Whenever you write code that could potentially throw an exception at runtime, you can wrap that code or surround it in a try-catch block. The code you want to execute goes in a try clause, defined by a code block. You can then define one or more catch clauses, each handling a different kind of exception. When an exception occurs, the flow jumps to the appropriate catch clause.
- [Instructor] Whenever you write code that could potentially throw an exception at runtime, you can wrap that code or surround it in a try catch block. I have code here, and I'm going to introduce an exception. As I did in a previous video, I'm going to use the wrong index value by using chars.length instead of chars.length minus one. And when I run the application, I get an array index out-of-bounds exception. Now I'm going to select all this code, and then I'll go to the menu and choose Code, Surround Width.
I see this window, Surround Width, and I can choose from all these different clauses that I can wrap around the code. I'll choose Try Catch, option number six. Here's the basics of how try catch works. The code you want to run goes inside the try block, between the braces. As long as no exceptions are encountered, the code will execute one line at a time. If all that code runs successfully, then the flow will jump to after the try block, and it'll skip the catch section entirely.
So if I set the code like this, with chars.length minus one, and then I run the application, I'll see code ran successfully. If I take away the minus one and run the application again, then I won't run to completion, and I'll crash with the array index out of bounds exception. Notice that I still get the message code ran successfully, but I get the output from the catch block. This display of the array index out of bounds exception class is caused by this code, e.printStackTrace.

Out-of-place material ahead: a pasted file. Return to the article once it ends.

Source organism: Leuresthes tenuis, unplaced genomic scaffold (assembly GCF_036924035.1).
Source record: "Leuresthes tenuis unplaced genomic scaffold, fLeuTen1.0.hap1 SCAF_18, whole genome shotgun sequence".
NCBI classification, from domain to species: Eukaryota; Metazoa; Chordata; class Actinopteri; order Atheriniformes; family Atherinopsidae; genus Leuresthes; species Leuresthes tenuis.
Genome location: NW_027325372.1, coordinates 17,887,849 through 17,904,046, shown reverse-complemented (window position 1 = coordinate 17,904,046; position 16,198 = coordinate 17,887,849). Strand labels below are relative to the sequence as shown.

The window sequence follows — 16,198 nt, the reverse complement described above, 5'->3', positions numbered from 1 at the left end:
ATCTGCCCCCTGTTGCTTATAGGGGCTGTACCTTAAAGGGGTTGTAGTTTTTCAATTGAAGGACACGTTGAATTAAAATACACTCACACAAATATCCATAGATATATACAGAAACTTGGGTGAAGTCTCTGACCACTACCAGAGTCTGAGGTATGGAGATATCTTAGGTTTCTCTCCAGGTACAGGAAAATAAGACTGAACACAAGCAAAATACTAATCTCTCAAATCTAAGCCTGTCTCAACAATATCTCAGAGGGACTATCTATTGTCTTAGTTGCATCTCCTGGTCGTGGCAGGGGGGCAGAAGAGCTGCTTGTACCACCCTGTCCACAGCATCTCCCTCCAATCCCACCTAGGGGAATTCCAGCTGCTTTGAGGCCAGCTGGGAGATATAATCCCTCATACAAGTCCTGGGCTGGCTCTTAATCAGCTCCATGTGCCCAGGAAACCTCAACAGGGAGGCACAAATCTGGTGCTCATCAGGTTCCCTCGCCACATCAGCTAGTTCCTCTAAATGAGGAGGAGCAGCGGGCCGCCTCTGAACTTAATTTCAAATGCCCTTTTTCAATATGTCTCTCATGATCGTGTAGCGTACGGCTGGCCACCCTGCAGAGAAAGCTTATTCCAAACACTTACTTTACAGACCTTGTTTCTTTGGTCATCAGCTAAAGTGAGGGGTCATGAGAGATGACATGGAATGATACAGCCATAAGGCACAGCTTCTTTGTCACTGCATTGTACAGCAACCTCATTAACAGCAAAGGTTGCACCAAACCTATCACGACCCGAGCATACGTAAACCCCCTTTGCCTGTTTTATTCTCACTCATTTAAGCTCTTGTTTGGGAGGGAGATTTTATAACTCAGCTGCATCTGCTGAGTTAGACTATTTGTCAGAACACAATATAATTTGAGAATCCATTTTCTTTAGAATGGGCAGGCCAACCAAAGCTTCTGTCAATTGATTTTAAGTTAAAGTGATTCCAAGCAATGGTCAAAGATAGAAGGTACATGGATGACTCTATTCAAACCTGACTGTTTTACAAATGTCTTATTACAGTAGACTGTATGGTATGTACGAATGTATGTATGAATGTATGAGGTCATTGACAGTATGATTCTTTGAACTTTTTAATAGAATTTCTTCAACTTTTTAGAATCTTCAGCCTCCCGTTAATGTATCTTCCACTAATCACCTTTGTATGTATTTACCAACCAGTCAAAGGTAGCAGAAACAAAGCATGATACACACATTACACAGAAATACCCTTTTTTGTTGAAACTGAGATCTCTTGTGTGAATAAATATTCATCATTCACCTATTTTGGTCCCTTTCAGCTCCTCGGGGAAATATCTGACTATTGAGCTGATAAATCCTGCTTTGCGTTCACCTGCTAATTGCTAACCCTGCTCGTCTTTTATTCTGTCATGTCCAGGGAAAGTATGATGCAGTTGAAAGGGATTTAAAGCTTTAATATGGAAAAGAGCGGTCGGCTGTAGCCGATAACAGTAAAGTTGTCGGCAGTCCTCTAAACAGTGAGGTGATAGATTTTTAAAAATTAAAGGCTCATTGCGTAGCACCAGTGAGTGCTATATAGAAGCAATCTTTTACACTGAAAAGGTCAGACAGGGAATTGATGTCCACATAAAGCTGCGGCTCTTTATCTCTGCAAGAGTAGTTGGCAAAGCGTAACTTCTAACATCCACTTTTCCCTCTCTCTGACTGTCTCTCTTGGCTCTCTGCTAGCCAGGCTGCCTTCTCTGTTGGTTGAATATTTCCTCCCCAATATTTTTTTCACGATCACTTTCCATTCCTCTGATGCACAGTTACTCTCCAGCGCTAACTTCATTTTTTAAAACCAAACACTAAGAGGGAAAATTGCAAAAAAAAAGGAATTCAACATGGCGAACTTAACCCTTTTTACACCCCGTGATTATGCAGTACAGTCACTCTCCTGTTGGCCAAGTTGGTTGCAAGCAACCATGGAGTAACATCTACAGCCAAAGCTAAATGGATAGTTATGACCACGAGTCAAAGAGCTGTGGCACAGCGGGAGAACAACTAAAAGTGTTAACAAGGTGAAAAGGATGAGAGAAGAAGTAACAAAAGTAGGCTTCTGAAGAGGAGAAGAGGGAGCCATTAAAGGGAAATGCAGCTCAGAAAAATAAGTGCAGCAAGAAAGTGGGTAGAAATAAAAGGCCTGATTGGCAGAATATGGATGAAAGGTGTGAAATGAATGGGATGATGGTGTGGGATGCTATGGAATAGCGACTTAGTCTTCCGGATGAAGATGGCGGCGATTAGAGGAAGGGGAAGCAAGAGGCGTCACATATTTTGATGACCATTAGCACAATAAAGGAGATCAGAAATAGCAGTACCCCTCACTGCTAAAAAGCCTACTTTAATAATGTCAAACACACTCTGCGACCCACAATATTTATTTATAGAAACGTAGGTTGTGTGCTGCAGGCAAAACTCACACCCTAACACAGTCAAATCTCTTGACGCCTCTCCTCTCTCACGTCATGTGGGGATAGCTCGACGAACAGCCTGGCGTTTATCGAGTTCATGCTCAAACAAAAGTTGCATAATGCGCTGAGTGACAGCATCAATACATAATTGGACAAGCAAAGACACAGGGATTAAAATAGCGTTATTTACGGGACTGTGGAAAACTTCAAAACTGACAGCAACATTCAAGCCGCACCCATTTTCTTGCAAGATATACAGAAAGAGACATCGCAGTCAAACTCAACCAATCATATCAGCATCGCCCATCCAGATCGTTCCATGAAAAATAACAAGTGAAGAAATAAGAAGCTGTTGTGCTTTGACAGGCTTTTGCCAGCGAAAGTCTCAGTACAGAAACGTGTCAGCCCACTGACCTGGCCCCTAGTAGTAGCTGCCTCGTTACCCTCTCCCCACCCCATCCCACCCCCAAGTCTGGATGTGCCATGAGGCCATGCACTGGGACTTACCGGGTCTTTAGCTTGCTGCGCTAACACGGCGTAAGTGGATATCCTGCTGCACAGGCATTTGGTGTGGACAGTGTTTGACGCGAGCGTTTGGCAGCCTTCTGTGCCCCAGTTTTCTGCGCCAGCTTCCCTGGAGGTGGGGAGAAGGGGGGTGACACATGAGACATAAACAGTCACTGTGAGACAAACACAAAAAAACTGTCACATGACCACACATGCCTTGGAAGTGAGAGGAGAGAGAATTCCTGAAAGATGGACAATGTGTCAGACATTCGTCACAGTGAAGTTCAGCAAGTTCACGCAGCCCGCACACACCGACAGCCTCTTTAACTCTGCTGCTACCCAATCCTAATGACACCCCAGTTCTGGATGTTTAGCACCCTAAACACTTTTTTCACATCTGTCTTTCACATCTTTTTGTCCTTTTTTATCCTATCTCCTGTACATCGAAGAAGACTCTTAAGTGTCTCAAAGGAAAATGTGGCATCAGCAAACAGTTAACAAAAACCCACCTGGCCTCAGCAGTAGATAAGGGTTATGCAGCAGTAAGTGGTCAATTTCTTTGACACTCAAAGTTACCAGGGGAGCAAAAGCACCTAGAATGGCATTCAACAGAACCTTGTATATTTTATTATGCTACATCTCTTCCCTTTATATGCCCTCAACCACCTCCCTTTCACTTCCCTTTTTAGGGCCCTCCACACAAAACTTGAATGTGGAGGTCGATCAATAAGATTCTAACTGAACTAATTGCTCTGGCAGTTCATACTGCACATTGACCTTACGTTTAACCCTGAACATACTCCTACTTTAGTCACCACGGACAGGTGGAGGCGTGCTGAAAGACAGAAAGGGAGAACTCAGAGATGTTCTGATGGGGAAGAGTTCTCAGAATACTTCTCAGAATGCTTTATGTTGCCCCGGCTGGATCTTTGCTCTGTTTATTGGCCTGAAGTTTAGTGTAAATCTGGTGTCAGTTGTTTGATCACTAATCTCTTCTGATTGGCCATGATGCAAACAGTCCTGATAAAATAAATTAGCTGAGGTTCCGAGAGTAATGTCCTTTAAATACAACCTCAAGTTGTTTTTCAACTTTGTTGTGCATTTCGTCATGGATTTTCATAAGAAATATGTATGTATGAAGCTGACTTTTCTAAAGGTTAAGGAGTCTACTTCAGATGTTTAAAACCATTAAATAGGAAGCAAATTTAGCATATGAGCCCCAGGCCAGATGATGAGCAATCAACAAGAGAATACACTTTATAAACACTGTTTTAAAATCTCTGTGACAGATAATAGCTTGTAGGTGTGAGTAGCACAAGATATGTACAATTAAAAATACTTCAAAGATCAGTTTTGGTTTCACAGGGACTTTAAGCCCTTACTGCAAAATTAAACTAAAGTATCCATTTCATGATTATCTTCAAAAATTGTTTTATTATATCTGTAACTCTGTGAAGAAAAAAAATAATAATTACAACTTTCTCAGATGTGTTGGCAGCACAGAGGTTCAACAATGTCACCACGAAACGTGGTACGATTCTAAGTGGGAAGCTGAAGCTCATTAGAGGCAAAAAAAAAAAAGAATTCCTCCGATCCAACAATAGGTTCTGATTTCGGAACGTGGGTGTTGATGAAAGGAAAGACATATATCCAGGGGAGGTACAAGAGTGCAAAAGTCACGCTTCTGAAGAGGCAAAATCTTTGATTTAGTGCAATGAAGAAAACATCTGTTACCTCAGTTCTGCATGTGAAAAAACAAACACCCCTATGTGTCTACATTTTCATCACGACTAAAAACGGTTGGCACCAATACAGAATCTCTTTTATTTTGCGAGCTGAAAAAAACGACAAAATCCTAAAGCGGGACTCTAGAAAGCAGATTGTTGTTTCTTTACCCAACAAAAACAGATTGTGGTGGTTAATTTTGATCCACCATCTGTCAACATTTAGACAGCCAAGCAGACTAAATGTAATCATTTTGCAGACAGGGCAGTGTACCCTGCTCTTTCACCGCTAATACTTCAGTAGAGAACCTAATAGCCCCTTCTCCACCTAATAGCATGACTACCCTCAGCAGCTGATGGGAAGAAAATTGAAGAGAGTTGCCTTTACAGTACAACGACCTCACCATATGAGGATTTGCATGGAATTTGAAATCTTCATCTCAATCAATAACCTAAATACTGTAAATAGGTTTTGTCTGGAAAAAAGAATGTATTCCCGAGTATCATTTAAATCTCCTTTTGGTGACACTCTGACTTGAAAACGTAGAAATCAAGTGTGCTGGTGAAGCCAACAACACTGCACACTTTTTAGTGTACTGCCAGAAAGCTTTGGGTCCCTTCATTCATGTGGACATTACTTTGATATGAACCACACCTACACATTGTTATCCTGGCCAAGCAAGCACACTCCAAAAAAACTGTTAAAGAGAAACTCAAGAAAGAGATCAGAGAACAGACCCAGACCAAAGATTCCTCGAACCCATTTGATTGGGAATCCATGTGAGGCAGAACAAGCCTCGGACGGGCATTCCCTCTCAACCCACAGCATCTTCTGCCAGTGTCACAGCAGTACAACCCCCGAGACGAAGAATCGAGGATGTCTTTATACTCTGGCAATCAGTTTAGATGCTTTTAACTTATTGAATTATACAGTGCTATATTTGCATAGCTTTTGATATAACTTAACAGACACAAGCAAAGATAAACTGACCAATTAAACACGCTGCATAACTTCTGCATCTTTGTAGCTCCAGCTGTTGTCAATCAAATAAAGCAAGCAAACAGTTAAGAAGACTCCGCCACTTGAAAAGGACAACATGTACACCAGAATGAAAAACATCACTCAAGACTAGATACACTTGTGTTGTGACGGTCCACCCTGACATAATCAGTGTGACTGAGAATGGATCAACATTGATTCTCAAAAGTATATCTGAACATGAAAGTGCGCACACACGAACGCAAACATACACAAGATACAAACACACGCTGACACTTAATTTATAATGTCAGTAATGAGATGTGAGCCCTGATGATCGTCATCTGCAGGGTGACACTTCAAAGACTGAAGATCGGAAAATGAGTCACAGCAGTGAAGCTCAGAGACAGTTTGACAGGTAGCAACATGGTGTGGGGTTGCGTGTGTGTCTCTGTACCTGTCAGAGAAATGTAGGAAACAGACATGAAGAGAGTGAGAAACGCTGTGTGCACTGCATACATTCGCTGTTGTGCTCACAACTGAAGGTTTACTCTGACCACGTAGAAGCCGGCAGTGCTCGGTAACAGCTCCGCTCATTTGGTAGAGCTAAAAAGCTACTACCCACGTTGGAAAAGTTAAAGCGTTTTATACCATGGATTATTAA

If I don't want to display the message code ran successfully, I can put a return statement right here. And now I'll see the StackTrace showing me the exception, but I won't see the final statement. This is frequently called structured exception handling, and it gives you a way of anticipating exceptions that might happen in your code. Now, the catch block right now is looking for something called the exception class. The exception class in Java is the highest level exception you can have.
It's a super class of other classes. Now we haven't talked about inheritance and polymorphism and all those more advanced subjects yet, but it's essential to understand the basic nature of exceptions, if you're going to code this way. A catch clause that's looking for an instance of the exception class will be called regardless of what kind of exception is caused. So it can be caused by an array index out of bounds exception, a null pointer exception, or any other exception.
Let's say I wanted to very specifically look for array index out of bounds exception. So I'll change the nature of the exception I'm looking for to array index out of bounds exception, like that. And then, I'll introduce another kind of exception. As I did in a previous video, I'll create a string variable named nothing, which is set to null, and then I'll output nothing.length. I'll run the application, and right now, I'm getting my array index out of bounds exception.
Change this express once again to chars.length minus one. That eliminates that exception, but it doesn't eliminate the other exception, the null pointer exception. I see a successful output of the last character, but then once again, the code crashes. So not all exceptions are alike. But Java gives you plenty of ways of handling this, and I'll show you a couple of strategies in the next video.
- Debugging Java code
- Handling exceptions
- Creating custom classes
- Working with inheritance
- Managing data collections
- Using Java packages and libraries
- Preparing a Java application for deployment